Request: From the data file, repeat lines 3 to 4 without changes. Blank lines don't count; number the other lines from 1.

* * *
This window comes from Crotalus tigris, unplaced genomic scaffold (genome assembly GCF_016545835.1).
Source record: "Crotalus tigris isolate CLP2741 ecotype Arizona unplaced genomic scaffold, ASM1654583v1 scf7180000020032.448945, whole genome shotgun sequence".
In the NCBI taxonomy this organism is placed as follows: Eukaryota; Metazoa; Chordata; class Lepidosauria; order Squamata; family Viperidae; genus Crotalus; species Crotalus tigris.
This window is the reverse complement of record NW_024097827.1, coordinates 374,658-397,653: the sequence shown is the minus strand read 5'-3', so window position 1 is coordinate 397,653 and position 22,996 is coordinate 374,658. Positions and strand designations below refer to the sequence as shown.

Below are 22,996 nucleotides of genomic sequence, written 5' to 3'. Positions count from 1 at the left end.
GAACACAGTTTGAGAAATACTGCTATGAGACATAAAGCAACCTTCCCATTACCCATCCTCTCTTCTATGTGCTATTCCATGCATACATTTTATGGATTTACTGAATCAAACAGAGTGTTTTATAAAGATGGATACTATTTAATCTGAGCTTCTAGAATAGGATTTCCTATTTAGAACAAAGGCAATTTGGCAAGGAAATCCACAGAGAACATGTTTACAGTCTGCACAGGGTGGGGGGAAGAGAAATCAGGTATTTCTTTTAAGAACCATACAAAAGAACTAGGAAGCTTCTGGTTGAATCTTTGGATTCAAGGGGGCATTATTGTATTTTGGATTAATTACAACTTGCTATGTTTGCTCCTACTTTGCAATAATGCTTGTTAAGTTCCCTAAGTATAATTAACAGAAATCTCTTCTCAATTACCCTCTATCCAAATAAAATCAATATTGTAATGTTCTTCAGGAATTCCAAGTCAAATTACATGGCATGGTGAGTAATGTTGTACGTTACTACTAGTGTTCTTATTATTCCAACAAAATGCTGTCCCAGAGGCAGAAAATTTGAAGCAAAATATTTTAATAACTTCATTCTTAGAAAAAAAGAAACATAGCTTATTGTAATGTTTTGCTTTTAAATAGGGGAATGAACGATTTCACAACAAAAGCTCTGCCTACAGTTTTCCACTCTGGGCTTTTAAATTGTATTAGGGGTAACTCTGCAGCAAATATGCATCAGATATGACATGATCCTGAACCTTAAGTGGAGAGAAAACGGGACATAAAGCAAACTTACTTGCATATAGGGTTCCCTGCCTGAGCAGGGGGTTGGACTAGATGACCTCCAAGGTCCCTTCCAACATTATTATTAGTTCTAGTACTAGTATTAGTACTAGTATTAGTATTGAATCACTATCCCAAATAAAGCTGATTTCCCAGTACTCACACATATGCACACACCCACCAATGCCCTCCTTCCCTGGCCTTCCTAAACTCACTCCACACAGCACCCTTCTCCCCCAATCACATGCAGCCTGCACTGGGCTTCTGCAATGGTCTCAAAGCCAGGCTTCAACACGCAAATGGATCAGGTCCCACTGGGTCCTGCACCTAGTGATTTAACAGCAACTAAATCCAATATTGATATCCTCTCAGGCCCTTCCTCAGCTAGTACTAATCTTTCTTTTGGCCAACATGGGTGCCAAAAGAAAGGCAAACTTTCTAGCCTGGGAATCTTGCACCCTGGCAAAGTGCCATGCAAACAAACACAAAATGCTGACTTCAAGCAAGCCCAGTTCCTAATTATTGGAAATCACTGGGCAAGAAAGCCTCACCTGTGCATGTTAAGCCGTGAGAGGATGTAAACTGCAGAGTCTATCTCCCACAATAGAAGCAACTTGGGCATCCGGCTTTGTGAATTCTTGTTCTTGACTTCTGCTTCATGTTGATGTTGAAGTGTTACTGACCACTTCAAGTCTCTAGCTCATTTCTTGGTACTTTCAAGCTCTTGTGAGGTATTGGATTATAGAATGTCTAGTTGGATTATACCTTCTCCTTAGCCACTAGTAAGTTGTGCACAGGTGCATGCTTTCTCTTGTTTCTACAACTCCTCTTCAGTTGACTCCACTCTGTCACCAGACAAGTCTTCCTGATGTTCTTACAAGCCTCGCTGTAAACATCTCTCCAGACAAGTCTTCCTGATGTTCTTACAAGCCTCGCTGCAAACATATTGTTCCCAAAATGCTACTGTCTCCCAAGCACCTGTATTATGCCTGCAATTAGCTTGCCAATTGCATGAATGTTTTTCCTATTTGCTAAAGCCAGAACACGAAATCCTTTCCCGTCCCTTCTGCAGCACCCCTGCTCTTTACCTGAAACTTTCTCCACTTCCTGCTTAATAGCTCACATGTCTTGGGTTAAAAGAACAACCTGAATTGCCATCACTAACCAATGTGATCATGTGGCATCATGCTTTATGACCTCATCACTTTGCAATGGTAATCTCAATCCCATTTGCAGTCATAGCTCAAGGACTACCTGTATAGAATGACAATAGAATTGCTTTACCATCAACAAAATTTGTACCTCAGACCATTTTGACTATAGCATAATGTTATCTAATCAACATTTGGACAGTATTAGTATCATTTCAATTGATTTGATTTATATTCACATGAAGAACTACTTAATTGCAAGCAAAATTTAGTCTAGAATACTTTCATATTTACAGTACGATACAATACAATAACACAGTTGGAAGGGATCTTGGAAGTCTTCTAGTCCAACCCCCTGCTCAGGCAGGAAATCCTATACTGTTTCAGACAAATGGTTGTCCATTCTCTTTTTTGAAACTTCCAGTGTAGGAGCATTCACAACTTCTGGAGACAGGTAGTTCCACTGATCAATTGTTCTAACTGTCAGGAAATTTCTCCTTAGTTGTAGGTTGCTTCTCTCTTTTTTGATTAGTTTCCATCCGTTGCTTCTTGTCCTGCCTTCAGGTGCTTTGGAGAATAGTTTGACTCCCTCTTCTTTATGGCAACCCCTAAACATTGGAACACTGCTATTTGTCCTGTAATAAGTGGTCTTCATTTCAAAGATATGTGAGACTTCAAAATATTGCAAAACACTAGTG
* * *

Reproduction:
In the NCBI taxonomy this organism is placed as follows: Eukaryota; Metazoa; Chordata; class Lepidosauria; order Squamata; family Viperidae; genus Crotalus; species Crotalus tigris.
This window is the reverse complement of record NW_024097827.1, coordinates 374,658-397,653: the sequence shown is the minus strand read 5'-3', so window position 1 is coordinate 397,653 and position 22,996 is coordinate 374,658. Positions and strand designations below refer to the sequence as shown.